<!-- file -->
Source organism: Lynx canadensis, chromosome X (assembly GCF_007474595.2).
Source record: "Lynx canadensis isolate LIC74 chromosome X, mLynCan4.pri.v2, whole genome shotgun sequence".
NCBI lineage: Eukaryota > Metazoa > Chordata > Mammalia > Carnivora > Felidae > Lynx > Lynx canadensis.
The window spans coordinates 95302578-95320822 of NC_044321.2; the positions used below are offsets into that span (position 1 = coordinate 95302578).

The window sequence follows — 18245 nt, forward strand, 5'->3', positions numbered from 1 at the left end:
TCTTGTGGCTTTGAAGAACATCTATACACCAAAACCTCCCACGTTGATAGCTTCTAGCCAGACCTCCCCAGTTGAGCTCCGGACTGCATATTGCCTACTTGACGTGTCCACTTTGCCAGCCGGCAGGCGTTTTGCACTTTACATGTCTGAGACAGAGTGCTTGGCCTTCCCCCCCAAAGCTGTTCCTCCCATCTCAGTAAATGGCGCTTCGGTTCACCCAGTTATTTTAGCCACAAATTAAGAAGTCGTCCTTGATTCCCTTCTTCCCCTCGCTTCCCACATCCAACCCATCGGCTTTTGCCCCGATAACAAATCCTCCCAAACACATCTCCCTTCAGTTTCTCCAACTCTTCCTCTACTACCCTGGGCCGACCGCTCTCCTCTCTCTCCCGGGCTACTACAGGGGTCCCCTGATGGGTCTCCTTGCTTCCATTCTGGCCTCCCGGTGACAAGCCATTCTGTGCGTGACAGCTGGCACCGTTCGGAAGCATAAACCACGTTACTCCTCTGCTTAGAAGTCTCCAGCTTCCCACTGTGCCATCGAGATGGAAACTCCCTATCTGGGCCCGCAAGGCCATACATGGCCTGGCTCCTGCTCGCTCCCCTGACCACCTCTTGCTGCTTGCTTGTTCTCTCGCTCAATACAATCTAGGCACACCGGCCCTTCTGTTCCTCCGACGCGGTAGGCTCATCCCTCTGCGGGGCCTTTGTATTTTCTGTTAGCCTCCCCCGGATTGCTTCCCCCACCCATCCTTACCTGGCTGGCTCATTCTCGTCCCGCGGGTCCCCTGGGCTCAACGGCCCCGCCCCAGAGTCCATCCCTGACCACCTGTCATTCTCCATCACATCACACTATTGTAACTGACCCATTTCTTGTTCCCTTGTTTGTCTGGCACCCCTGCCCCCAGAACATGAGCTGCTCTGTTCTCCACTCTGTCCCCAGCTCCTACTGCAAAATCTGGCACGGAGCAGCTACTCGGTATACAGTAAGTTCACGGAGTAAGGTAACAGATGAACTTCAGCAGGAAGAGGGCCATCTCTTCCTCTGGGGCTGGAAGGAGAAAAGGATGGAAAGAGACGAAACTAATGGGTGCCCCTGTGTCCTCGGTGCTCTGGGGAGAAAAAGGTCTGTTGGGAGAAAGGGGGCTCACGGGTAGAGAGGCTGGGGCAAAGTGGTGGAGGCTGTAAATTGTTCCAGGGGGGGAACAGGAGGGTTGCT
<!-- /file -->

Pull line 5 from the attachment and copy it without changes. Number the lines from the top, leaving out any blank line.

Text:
The window sequence follows — 18245 nt, forward strand, 5'->3', positions numbered from 1 at the left end: